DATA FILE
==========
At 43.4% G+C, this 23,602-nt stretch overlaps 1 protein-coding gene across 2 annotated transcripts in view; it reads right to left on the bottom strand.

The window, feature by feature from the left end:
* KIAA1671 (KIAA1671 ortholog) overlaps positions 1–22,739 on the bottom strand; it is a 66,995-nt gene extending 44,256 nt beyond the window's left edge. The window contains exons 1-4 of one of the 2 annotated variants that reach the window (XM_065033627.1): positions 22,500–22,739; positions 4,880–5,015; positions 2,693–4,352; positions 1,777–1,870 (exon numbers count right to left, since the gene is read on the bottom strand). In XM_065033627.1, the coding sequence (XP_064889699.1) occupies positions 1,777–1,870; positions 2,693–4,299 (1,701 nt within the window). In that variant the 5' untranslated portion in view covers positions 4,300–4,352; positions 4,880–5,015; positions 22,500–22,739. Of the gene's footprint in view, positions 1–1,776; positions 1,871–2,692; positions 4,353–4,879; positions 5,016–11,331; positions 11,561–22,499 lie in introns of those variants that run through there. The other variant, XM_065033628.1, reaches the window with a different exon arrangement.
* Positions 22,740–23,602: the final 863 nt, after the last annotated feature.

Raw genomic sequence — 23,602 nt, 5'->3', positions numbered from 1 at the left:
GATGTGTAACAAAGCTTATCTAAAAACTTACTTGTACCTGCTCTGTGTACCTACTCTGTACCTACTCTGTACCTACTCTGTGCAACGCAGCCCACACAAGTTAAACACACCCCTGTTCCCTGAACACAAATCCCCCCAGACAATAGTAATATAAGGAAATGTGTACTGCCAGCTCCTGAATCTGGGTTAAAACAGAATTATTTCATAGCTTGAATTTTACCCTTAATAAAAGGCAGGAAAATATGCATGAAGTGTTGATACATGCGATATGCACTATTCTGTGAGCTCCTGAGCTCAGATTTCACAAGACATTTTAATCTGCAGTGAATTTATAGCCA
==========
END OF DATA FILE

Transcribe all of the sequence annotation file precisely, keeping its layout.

At 43.4% G+C, this 23,602-nt stretch overlaps 1 protein-coding gene across 2 annotated transcripts in view; it reads right to left on the bottom strand.

The window, feature by feature from the left end:
* KIAA1671 (KIAA1671 ortholog) overlaps positions 1–22,739 on the bottom strand; it is a 66,995-nt gene extending 44,256 nt beyond the window's left edge. The window contains exons 1-4 of one of the 2 annotated variants that reach the window (XM_065033627.1): positions 22,500–22,739; positions 4,880–5,015; positions 2,693–4,352; positions 1,777–1,870 (exon numbers count right to left, since the gene is read on the bottom strand). In XM_065033627.1, the coding sequence (XP_064889699.1) occupies positions 1,777–1,870; positions 2,693–4,299 (1,701 nt within the window). In that variant the 5' untranslated portion in view covers positions 4,300–4,352; positions 4,880–5,015; positions 22,500–22,739. Of the gene's footprint in view, positions 1–1,776; positions 1,871–2,692; positions 4,353–4,879; positions 5,016–11,331; positions 11,561–22,499 lie in introns of those variants that run through there. The other variant, XM_065033628.1, reaches the window with a different exon arrangement.
* Positions 22,740–23,602: the final 863 nt, after the last annotated feature.

Raw genomic sequence — 23,602 nt, 5'->3', positions numbered from 1 at the left:
GATGTGTAACAAAGCTTATCTAAAAACTTACTTGTACCTGCTCTGTGTACCTACTCTGTACCTACTCTGTACCTACTCTGTGCAACGCAGCCCACACAAGTTAAACACACCCCTGTTCCCTGAACACAAATCCCCCCAGACAATAGTAATATAAGGAAATGTGTACTGCCAGCTCCTGAATCTGGGTTAAAACAGAATTATTTCATAGCTTGAATTTTACCCTTAATAAAAGGCAGGAAAATATGCATGAAGTGTTGATACATGCGATATGCACTATTCTGTGAGCTCCTGAGCTCAGATTTCACAAGACATTTTAATCTGCAGTGAATTTATAGCCA